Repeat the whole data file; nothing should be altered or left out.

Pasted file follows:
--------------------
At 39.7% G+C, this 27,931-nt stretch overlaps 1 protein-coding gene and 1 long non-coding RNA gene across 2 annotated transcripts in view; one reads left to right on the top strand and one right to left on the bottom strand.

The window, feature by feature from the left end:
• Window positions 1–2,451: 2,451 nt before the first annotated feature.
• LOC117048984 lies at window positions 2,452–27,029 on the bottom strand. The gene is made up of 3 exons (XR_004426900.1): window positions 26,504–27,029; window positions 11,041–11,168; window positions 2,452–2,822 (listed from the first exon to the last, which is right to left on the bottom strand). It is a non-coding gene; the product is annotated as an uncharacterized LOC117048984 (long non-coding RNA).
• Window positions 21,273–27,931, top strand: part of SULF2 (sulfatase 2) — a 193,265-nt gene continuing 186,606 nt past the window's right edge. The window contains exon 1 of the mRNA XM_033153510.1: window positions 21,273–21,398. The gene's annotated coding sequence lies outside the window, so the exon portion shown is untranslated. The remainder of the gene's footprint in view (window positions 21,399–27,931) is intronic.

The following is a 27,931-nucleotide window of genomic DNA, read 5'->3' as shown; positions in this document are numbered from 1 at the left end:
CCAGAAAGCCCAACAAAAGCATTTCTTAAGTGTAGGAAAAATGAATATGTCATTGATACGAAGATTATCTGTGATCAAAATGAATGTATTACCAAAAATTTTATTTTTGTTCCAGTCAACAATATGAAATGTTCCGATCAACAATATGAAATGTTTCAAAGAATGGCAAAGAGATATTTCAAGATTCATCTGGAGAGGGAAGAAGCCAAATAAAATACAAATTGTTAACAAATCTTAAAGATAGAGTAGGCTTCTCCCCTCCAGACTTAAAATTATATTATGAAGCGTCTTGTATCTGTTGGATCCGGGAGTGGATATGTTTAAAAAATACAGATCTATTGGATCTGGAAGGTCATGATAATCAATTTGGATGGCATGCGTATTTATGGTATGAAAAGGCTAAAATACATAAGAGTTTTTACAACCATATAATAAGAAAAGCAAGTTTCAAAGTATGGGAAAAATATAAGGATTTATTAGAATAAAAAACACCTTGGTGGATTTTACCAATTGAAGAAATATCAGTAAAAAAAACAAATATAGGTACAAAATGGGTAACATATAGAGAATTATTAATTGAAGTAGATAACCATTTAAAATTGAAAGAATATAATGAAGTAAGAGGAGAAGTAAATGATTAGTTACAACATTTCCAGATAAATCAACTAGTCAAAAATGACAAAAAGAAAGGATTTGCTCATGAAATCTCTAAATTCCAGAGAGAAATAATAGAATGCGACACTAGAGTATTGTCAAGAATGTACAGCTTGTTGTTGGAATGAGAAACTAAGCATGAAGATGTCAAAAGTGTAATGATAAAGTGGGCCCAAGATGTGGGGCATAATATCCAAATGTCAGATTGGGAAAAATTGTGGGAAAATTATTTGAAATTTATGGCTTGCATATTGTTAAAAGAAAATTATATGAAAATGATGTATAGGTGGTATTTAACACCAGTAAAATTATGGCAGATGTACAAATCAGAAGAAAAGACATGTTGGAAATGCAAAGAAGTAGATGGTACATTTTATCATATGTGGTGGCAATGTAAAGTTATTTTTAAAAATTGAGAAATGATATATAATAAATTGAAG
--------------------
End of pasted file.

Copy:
At 39.7% G+C, this 27,931-nt stretch overlaps 1 protein-coding gene and 1 long non-coding RNA gene across 2 annotated transcripts in view; one reads left to right on the top strand and one right to left on the bottom strand.

The window, feature by feature from the left end:
• Window positions 1–2,451: 2,451 nt before the first annotated feature.
• LOC117048984 lies at window positions 2,452–27,029 on the bottom strand. The gene is made up of 3 exons (XR_004426900.1): window positions 26,504–27,029; window positions 11,041–11,168; window positions 2,452–2,822 (listed from the first exon to the last, which is right to left on the bottom strand). It is a non-coding gene; the product is annotated as an uncharacterized LOC117048984 (long non-coding RNA).
• Window positions 21,273–27,931, top strand: part of SULF2 (sulfatase 2) — a 193,265-nt gene continuing 186,606 nt past the window's right edge. The window contains exon 1 of the mRNA XM_033153510.1: window positions 21,273–21,398. The gene's annotated coding sequence lies outside the window, so the exon portion shown is untranslated. The remainder of the gene's footprint in view (window positions 21,399–27,931) is intronic.

The following is a 27,931-nucleotide window of genomic DNA, read 5'->3' as shown; positions in this document are numbered from 1 at the left end:
CCAGAAAGCCCAACAAAAGCATTTCTTAAGTGTAGGAAAAATGAATATGTCATTGATACGAAGATTATCTGTGATCAAAATGAATGTATTACCAAAAATTTTATTTTTGTTCCAGTCAACAATATGAAATGTTCCGATCAACAATATGAAATGTTTCAAAGAATGGCAAAGAGATATTTCAAGATTCATCTGGAGAGGGAAGAAGCCAAATAAAATACAAATTGTTAACAAATCTTAAAGATAGAGTAGGCTTCTCCCCTCCAGACTTAAAATTATATTATGAAGCGTCTTGTATCTGTTGGATCCGGGAGTGGATATGTTTAAAAAATACAGATCTATTGGATCTGGAAGGTCATGATAATCAATTTGGATGGCATGCGTATTTATGGTATGAAAAGGCTAAAATACATAAGAGTTTTTACAACCATATAATAAGAAAAGCAAGTTTCAAAGTATGGGAAAAATATAAGGATTTATTAGAATAAAAAACACCTTGGTGGATTTTACCAATTGAAGAAATATCAGTAAAAAAAACAAATATAGGTACAAAATGGGTAACATATAGAGAATTATTAATTGAAGTAGATAACCATTTAAAATTGAAAGAATATAATGAAGTAAGAGGAGAAGTAAATGATTAGTTACAACATTTCCAGATAAATCAACTAGTCAAAAATGACAAAAAGAAAGGATTTGCTCATGAAATCTCTAAATTCCAGAGAGAAATAATAGAATGCGACACTAGAGTATTGTCAAGAATGTACAGCTTGTTGTTGGAATGAGAAACTAAGCATGAAGATGTCAAAAGTGTAATGATAAAGTGGGCCCAAGATGTGGGGCATAATATCCAAATGTCAGATTGGGAAAAATTGTGGGAAAATTATTTGAAATTTATGGCTTGCATATTGTTAAAAGAAAATTATATGAAAATGATGTATAGGTGGTATTTAACACCAGTAAAATTATGGCAGATGTACAAATCAGAAGAAAAGACATGTTGGAAATGCAAAGAAGTAGATGGTACATTTTATCATATGTGGTGGCAATGTAAAGTTATTTTTAAAAATTGAGAAATGATATATAATAAATTGAAG